Sports TV News
Does The NFL Need To Worry About Pushback To Anthem Protests?
“If racial justice becomes a major theme of this election, it is likely that the players’ message gets more focus than the mechanism. That could mean less concern from sponsors about showing the players some support.”
Ever since Drew Brees acknowledged that responding to a question about players taking a knee in protest of police brutality and racial injustice with a statement about disrespecting the American flag was a mistake, plenty of media pundits have openly speculated about how Donald Trump would react and what effect that might have on television ratings and team owners.
President Trump has tweeted about the protests and railed against players taking a knee for the anthem at rallies. Vice President Pence made a show of walking out of an Indianapolis Colts game when he saw players kneeling during the anthem. With another presidential election coming up this year, it stands to reason that the Republican ticket wants to put the issue front and center after NFL Commissioner Roger Goodell released a video on Friday acknowledging the league was wrong for how it handled player protests in 2016.
Sports Illustrated’s Jimmy Traina wrote in his “Extra Mustard” column on Tuesday that the League’s best move may simply be not taking the bait. The story could fade out quicker if Trump is shouting into the wind instead of getting a reaction.
“Forgive me for the terrible cliche, but it takes two to tango. The NFL shouldn’t tango,” Traina writes. “Of course, this would also require the NFL to not be afraid of Trump, Fox News and MAGA. The league also has to be OK with losing a few bucks, if it even gets to that point.”
It is fair to wonder if it would get to that point. Public sentiment is very different in 2020 than it was in 2016. If racial justice becomes a major theme of this election, it is likely that the players’ message gets more focus than the mechanism. That could mean less concern from sponsors about showing the players some support.
Another element to consider is television ratings. In 2016, TV ratings did take a hit for the NFL. Andrew Marchand was quick to point out in his Wednesday column for the New York Post that there is no way to say the decline in viewership was all about objections to players kneeling during the national anthem.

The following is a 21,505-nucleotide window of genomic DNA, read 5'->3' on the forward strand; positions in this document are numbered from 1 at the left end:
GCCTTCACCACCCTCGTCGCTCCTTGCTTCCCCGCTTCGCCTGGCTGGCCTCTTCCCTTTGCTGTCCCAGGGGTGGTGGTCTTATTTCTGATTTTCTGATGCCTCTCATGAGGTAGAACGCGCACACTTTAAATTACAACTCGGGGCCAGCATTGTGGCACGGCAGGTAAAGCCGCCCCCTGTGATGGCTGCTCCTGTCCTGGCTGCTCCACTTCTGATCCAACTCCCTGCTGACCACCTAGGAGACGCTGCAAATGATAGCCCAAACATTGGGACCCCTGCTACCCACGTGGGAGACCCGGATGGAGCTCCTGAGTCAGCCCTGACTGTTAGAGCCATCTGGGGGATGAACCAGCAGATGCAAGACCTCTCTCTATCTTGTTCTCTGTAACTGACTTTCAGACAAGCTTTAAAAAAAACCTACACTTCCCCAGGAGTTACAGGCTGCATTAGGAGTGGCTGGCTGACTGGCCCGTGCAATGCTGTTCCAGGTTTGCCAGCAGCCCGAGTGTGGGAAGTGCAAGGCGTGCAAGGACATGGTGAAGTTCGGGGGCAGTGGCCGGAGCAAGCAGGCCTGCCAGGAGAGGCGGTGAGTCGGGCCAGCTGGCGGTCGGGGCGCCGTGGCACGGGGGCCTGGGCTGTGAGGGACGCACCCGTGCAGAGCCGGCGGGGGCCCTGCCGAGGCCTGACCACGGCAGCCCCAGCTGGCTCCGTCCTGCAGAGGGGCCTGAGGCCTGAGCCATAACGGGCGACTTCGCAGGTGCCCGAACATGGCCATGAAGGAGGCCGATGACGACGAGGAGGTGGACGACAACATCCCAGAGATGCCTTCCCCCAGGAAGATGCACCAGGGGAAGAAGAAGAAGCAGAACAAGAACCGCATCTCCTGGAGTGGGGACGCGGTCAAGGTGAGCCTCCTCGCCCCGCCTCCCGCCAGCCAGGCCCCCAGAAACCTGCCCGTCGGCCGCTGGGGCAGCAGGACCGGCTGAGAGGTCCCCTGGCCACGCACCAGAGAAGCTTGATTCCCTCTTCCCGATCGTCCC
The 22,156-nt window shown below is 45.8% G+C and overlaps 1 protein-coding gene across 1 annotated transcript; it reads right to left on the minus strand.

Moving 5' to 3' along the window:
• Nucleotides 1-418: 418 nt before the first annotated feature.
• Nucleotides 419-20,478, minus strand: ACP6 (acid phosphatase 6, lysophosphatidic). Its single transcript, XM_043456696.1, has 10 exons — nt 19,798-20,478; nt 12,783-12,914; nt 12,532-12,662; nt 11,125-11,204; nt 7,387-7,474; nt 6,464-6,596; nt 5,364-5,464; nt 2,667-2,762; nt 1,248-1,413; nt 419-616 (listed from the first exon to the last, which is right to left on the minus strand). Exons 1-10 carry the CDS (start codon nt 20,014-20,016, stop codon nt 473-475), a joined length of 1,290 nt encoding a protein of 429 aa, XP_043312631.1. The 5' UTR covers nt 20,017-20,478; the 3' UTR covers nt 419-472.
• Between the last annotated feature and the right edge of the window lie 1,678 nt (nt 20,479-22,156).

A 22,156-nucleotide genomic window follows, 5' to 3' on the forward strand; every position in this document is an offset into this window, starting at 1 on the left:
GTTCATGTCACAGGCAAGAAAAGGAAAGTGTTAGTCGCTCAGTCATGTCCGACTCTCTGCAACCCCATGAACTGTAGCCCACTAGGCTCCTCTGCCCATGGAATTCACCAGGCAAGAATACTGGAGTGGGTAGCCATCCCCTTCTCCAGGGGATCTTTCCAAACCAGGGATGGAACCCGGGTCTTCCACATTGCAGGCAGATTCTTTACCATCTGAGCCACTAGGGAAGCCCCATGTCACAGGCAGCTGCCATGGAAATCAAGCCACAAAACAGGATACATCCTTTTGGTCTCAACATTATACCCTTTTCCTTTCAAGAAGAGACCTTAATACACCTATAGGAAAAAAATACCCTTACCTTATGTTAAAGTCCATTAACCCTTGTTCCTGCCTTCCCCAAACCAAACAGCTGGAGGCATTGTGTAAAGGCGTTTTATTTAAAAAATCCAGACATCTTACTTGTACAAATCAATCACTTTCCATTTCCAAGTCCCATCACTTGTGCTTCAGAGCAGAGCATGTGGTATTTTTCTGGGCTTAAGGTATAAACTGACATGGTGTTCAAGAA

“While it may have had a slight impact on some ratings, overall the numbers fall then and subsequent rise has been due to a number of factors that media writer Anthony Crupi, who studies this exact thing, has pointed to. There were an inordinate amount of bad games in 2016, Crupi’s studies showed, and an oversaturation of football combined with an explosion of cord-cutting.”
A major difference between 2016 and 2020 is the proliferation of legalized sports betting. Even though people have always bet on NFL games, most of it was done underground until 2018. Multiple states legalizing the action has completely de-stigmatized wagering and made it easier to do. That means there are more people paying attention to games. Could that be enough to make up for whatever ratings hit the league might take due to players kneeling during the anthem?
Finally, there is no bigger factor on the NFL’s side than just playing the games. Sports has been mostly at a standstill in 2020 as a result of the Covid-19 Pandemic. It is hard to imagine the return of live football games is met with anything other than jubilation this fall after a spring and summer with few to no live sports at all.
Make no mistake. There is still a tightrope to walk here. If the president and conservative media outlets decide to make players kneeling a talking point in the fall, it will have some effect on the NFL. The NFL is in a strong position though, and if owners and Roger Goodell decide to follow Traina’s advice and not engage or overreact, it would not be surprising.
Demetri Ravanos is the Assistant Content Director for Barrett Sports Media. He hosts the Chewing Clock and Media Noise podcasts. He occasionally fills in on stations across the Carolinas. Previous stops include WAVH and WZEW in Mobile, AL, WBPT in Birmingham, AL and WBBB, WPTK and WDNC in Raleigh, NC. You can find him on Twitter @DemetriRavanos and reach him by email at DemetriTheGreek@gmail.com.
Sports TV News